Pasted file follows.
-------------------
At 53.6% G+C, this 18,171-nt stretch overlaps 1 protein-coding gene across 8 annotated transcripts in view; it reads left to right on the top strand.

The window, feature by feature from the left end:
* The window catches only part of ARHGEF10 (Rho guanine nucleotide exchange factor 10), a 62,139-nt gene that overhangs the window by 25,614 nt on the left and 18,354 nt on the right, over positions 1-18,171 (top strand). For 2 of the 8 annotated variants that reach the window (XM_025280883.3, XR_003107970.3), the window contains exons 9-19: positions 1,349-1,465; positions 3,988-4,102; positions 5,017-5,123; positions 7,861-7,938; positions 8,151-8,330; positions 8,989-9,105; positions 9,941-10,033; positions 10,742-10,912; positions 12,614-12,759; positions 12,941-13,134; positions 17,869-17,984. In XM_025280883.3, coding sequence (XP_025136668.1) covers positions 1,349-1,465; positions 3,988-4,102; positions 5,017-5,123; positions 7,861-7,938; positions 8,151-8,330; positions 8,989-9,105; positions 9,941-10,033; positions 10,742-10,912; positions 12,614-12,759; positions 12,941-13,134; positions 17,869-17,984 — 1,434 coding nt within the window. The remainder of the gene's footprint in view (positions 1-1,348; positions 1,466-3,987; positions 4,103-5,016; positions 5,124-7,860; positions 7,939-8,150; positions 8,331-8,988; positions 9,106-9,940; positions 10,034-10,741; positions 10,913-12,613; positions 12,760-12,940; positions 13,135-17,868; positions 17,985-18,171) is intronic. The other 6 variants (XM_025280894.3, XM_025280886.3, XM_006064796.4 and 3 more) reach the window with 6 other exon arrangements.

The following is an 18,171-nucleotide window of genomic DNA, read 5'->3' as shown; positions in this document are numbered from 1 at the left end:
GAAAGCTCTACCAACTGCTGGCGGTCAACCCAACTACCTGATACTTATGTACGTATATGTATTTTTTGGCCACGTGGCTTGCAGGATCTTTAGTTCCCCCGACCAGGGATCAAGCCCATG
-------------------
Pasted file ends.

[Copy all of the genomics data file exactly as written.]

At 53.6% G+C, this 18,171-nt stretch overlaps 1 protein-coding gene across 8 annotated transcripts in view; it reads left to right on the top strand.

The window, feature by feature from the left end:
* The window catches only part of ARHGEF10 (Rho guanine nucleotide exchange factor 10), a 62,139-nt gene that overhangs the window by 25,614 nt on the left and 18,354 nt on the right, over positions 1-18,171 (top strand). For 2 of the 8 annotated variants that reach the window (XM_025280883.3, XR_003107970.3), the window contains exons 9-19: positions 1,349-1,465; positions 3,988-4,102; positions 5,017-5,123; positions 7,861-7,938; positions 8,151-8,330; positions 8,989-9,105; positions 9,941-10,033; positions 10,742-10,912; positions 12,614-12,759; positions 12,941-13,134; positions 17,869-17,984. In XM_025280883.3, coding sequence (XP_025136668.1) covers positions 1,349-1,465; positions 3,988-4,102; positions 5,017-5,123; positions 7,861-7,938; positions 8,151-8,330; positions 8,989-9,105; positions 9,941-10,033; positions 10,742-10,912; positions 12,614-12,759; positions 12,941-13,134; positions 17,869-17,984 — 1,434 coding nt within the window. The remainder of the gene's footprint in view (positions 1-1,348; positions 1,466-3,987; positions 4,103-5,016; positions 5,124-7,860; positions 7,939-8,150; positions 8,331-8,988; positions 9,106-9,940; positions 10,034-10,741; positions 10,913-12,613; positions 12,760-12,940; positions 13,135-17,868; positions 17,985-18,171) is intronic. The other 6 variants (XM_025280894.3, XM_025280886.3, XM_006064796.4 and 3 more) reach the window with 6 other exon arrangements.

The following is an 18,171-nucleotide window of genomic DNA, read 5'->3' as shown; positions in this document are numbered from 1 at the left end:
GAAAGCTCTACCAACTGCTGGCGGTCAACCCAACTACCTGATACTTATGTACGTATATGTATTTTTTGGCCACGTGGCTTGCAGGATCTTTAGTTCCCCCGACCAGGGATCAAGCCCATG